Healing work never ends

A 8.4-magnitude earthquake hit Chile in mid-September. The aftershocks — both geological and human — will be felt for months.

The Brookfield Institute has helped hundreds of earthquake survivors over the years. Our approach is humane, delicate, caring and needed. The 2010 earthquake was particularly traumatic and we were keen to see the effects and aftereffects from this one.

We’re happy that the Chilean government and emergency services were much better prepared and able to respond quickly and effectively this time. Elena Huegel, chaplain of the Shalom Center in Chile, says, “I am amazed at the differences in the responses to this earthquake compared to the one in February 2010. It is clear that the emergency simulations and the constant training of police officers, firefights and the general public has paid off.”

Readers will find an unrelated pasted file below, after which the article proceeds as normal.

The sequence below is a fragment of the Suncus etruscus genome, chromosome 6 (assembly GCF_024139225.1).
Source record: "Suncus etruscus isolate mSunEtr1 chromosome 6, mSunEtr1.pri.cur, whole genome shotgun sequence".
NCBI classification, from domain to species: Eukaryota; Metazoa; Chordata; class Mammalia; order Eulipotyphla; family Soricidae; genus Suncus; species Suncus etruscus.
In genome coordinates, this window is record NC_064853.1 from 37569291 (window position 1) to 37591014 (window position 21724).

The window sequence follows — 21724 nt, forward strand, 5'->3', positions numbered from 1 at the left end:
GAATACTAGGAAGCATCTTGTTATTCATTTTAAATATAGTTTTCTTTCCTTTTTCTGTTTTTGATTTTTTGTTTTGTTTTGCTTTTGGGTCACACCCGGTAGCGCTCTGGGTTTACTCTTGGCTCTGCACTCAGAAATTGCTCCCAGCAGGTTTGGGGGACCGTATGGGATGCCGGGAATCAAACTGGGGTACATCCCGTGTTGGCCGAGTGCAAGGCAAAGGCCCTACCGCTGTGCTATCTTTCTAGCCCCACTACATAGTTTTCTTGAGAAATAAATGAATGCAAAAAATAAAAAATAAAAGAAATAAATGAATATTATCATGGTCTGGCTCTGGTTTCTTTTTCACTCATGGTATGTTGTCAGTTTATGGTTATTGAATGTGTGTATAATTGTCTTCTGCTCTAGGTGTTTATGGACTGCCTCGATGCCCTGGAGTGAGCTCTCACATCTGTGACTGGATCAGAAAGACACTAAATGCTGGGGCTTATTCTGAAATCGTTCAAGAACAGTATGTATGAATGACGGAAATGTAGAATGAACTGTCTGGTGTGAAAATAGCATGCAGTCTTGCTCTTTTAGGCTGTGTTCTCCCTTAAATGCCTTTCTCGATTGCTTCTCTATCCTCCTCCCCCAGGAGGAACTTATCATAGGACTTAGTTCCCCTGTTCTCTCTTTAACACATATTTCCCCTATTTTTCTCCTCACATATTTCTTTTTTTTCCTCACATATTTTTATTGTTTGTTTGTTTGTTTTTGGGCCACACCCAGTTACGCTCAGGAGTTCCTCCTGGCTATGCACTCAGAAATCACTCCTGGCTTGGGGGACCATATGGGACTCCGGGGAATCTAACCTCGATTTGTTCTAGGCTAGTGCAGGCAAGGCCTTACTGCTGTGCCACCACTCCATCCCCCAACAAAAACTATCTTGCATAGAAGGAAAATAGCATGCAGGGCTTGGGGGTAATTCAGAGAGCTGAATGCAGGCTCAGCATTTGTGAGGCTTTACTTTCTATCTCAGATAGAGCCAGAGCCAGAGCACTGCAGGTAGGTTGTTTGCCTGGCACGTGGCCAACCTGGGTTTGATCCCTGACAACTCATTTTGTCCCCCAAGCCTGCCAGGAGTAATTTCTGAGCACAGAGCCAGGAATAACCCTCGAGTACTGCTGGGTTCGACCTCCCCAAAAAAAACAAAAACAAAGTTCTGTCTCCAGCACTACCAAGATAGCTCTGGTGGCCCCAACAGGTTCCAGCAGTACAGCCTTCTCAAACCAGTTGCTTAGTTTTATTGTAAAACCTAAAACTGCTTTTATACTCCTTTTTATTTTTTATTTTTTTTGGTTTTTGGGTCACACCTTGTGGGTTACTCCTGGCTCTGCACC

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Don't run away from change

The Rev. Beth Horne loves the conflict transformation skills she learned in Walking in the Way workshops, but she loves conflict as well.

“If a church doesn’t have conflict, it’s dead,” says the minister of the 200-member Highlands Church UCC in Melrose, Mass. 

Instead, what she values are the skills she learned — and continues to hone — in listening, talking and helping others to listen and talk.

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Your congregation has what veterans and their families need

Congregations and veterans — and their families — are a perfect for each other. It’s simply a matter of getting them together.

Our “Connecting With Vets: A Gathering of Congregations Serving Veterans and Military Families” event on March 22 will help get that started. Keynote speaker Paul Minor, a chaplain in the Massachusetts National Guard has some ideas to get you moving. Register today to make sure you and your congregation get all the information and tips you need.

Minor will share many more of his ideas at the event, but here’s a few to get you thinking:

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